A new report - "Beacons of Hope: Accelerating Transformations to Sustainable Food Systems" - launched this week showcases 21 initiatives from across the world that are working to achieve sustainable, equitable, and secure food systems.
The report by the Global Alliance for the Future of Food and Biovision Foundation for Ecological Development contributes inspiring solutions to urgent global issues such as the climate emergency, migration, urbanisation, and the need for healthier and more sustainable diets.
Building on the outcomes of the IPCC's Special Report on Land, the 21 initiatives are evidence that transformation is possible and point clearly to the nature- and people-based solutions available to us. They include:
Climate Resilient Zero Budget Natural Farming, a government-backed chemical-free program that promotes food resilience through traditional farming and agro-ecological processes. Knowledge and skills are shared through farmer-to-farmer mentoring, with plans to scale from 180,000 farmers today to 6 million in Andhra Pradesh, India, by 2024.
Community Markets for Conservation (COMACO), promoting income generation, biodiversity conservation, and food security in Zambia by training poachers to be farmers. Skilling farmers in agro-ecological approaches helps generate an alternative income and livelihood to (illegal) hunting of wildlife.
EOSTA, a business in the Netherlands that produces and imports sustainable, organic, and fair-trade fruits and vegetables. It provides full traceability of their products and promotes true cost accounting in order to build a sustainable market between producers and consumers.
MASIPAG, a farmer-led network of civil society organisations, NGOs, and scientists in the Philippines sustainably managing biodiversity through farmer bred and controlled rice production, seeds and biological resources.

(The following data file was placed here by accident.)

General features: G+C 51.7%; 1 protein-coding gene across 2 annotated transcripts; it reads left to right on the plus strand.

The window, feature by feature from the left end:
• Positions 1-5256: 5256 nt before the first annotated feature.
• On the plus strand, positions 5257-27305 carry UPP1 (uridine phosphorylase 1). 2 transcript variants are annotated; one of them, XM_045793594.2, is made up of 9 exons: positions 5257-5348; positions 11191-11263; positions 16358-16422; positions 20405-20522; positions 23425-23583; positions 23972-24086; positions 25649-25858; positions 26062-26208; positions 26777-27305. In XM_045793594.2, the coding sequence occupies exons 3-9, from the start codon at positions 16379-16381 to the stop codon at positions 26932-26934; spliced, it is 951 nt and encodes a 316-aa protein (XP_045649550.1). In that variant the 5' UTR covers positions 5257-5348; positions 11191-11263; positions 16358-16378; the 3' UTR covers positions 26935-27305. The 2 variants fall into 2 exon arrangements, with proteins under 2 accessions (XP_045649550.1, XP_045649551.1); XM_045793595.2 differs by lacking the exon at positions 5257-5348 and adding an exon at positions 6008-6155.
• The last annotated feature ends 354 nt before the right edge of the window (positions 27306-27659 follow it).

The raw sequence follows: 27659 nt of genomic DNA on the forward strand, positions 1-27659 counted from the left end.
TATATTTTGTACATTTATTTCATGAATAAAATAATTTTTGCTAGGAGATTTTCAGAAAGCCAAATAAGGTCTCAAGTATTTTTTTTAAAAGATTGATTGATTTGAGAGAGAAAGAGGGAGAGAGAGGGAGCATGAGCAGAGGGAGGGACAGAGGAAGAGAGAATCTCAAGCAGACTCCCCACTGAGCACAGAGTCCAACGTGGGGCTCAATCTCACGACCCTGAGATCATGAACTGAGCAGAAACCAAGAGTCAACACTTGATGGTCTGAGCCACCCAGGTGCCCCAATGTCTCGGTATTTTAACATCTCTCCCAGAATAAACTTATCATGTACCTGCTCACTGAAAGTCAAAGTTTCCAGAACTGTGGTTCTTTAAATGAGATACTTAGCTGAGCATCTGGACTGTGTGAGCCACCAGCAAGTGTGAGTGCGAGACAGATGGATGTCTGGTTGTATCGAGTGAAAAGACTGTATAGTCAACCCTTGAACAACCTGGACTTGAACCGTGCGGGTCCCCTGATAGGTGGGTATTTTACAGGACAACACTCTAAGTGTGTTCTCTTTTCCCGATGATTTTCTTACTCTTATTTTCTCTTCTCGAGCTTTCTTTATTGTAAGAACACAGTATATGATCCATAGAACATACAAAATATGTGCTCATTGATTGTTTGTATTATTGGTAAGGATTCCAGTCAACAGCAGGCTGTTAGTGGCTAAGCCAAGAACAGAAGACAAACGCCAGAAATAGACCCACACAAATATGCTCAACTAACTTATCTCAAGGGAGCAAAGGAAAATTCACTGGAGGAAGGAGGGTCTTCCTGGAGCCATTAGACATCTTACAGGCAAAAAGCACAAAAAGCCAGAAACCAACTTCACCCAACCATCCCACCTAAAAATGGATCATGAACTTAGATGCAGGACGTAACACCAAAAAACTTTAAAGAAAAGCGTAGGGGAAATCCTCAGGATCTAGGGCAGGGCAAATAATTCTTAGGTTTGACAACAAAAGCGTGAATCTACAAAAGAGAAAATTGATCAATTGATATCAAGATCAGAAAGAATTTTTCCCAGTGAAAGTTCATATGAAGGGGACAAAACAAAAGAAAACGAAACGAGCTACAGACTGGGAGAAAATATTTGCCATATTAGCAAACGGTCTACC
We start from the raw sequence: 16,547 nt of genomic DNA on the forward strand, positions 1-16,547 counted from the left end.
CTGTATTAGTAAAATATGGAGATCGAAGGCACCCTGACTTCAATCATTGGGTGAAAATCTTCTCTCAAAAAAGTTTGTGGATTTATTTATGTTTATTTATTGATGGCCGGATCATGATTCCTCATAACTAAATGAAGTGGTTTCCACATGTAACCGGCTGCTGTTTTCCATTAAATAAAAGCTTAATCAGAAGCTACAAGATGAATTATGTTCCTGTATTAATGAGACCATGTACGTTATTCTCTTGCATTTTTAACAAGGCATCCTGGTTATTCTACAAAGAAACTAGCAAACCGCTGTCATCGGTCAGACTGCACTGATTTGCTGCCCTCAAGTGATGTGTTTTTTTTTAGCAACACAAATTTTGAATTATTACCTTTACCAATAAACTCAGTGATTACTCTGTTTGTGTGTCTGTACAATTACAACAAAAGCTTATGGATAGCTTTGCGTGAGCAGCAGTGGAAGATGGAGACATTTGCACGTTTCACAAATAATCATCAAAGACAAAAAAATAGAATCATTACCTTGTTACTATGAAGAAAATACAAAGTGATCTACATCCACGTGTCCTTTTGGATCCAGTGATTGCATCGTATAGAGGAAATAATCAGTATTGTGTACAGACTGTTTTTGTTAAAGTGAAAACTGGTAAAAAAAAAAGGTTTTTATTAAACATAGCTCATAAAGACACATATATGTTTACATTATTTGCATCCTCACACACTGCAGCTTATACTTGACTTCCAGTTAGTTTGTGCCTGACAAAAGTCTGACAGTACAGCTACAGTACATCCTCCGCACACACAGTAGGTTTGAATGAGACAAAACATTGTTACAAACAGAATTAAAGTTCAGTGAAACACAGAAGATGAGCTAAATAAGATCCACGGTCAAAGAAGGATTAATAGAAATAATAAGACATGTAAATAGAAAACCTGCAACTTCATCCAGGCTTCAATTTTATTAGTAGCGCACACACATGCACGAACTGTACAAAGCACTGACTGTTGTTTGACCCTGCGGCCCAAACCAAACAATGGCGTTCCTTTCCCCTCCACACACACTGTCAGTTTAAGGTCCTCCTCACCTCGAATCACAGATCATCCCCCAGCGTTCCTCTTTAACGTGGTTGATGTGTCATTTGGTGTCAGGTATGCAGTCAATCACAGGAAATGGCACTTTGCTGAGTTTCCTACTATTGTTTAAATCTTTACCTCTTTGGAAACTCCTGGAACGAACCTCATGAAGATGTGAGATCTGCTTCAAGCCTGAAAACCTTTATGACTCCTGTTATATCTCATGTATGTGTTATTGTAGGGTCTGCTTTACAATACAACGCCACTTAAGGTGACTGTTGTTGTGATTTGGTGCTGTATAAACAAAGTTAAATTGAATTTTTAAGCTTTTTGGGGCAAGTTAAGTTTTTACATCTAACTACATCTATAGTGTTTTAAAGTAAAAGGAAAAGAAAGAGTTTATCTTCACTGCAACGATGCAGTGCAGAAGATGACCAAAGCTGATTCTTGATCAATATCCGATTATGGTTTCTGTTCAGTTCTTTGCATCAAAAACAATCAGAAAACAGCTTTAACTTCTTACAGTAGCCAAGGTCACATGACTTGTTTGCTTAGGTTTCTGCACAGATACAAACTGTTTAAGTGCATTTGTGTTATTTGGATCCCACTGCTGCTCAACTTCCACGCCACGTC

Zero Waste San Francisco, a local government initiative to reorganise waste management in the city by shifting to a circular system. They reduce waste by targeting growers and food businesses with informative campaigns, creating links for wholesalers with food banks, changing consumer behaviours, and more.
The report also provides policymakers, investors, funders, businesses, and researchers with a comprehensive Food Systems Transformation Toolkit built on the Global Alliance's principles of renewability, health, equity, resilience, diversity, and interconnectedness as a guide for collective action.
Ruth Richardson, executive director at the Global Alliance for the Future of Food said: "There's little doubt that we need systemic change, new policies, and a shift in power dynamics in order to realise a safe, resilient, and fair food future.
"As our new report makes clear, though our current food system is behind most of the world's environmental problems, it is also the source of the solutions we need. It's now on us, as a global community, to recognise that the transformations we need are already occurring and to turn our energies towards accelerating this process.
"This starts with better understanding how to support and facilitate these transformative processes in place-based, contextual ways, which makes this report an invaluable asset to those who want to transform policy, practice, and mindsets."
Andreas Schriber, CEO at Biovision said: "The key to solving humanity's biggest challenges - in particular, the climate and biodiversity crisis, as well as addressing malnutrition and hunger - lies within food systems.
"There is so much to learn from the Beacons of Hope. It is our duty to spread the word and establish a new narrative of hope and optimism, proving that big transformation is feasible and that we are not doomed to continue to move towards ecological and social collapse. The Beacons show what is possible and are an example for others."
Find out more here.